I finally experienced the traditional family Passover I’ve heard so much about. Well, I use the term “traditional” very lightly. This was actually one of the least traditional Passovers I’ve ever had. DH’s family usually holds a huge barbecue and karaoke night a few days prior to the first night of seder. Word of advice, if you are ever invited to this event I highly suggest arriving late as DH and I did. I was immediately placed at a table and served bbq chicken, lamb, beef, kabob and Israeli salad until I had to beg them to stop filling my plate. At one point, a cousin just placed a giant pan of chicken wings in front of me until I got my fill and only until she was reassured I couldn’t possibly eat anymore did she pass it along to the rest of the family. Then the karaoke began. Oh the karaoke. Thankfully, I also come from a karaoke loving family so I knew what I was in for. For the rest of the night, traditional Hebrew songs lovingly sang several notes off key pierced the night sky.

A few nights later the family gathered once again for the first night of seder. Although I cannot say this was the most religious or tradition laden seder I’ve ever been to, I can say it was one of the most satisfying. The next day at lunch, DH and my youngest bro-in-law taught the Israeli cousins how to play American football. Needless to say, I don’t think it will catch on amongst the Israelis.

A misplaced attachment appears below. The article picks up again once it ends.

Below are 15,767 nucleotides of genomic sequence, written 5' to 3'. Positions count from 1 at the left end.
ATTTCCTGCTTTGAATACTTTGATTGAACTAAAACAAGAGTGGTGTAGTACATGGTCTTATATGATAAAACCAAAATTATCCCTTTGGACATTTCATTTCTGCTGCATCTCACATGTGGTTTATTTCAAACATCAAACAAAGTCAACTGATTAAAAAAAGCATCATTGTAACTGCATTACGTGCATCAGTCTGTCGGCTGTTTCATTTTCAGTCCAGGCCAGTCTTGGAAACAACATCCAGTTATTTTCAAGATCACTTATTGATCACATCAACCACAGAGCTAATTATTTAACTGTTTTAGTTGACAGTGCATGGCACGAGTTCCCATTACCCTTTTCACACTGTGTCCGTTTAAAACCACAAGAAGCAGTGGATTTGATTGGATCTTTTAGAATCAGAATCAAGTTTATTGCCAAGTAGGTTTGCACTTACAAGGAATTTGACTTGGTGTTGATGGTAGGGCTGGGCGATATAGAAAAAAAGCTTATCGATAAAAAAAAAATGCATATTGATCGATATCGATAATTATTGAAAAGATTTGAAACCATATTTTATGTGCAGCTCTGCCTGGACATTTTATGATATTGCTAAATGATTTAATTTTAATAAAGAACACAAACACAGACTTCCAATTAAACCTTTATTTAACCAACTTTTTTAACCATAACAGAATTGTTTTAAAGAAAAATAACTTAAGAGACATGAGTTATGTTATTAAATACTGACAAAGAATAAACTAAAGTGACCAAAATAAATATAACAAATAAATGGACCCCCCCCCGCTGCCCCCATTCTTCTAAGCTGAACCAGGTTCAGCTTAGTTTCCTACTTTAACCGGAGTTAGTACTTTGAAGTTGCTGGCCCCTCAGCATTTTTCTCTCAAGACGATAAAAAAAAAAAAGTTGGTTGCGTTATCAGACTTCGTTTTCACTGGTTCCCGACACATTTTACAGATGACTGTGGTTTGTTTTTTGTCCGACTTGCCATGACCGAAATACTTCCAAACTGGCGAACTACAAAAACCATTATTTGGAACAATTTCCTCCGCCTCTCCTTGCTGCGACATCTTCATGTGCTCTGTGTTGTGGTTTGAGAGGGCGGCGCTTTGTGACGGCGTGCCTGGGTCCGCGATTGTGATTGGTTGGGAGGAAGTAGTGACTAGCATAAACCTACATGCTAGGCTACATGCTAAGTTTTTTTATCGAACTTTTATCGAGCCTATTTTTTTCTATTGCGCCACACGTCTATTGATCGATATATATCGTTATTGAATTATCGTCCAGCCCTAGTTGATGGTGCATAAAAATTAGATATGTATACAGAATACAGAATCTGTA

During the seven days of Passover, one is forbidden to eat leavened breads and grains. In the States, this was always a difficult week for us. But in Israel, the supermarkets cover the aisles of chametz (foods not kosher for Passover) with large plastic tarps and don’t sell anything that isn’t kosher and restaurants only serve kosher for Passover foods. Apparently it is much easier to observe Jewish holidays in the Jewish state. Huh, who’d a thunk it?
Photo credit: The IsReal World

Easter was at the end of Passover this year and I observed it by reflecting on the blessings I’ve encountered in God’s land. He has given me so much to be thankful for and I can honestly say I will look back on my life and always say these were some of my best days.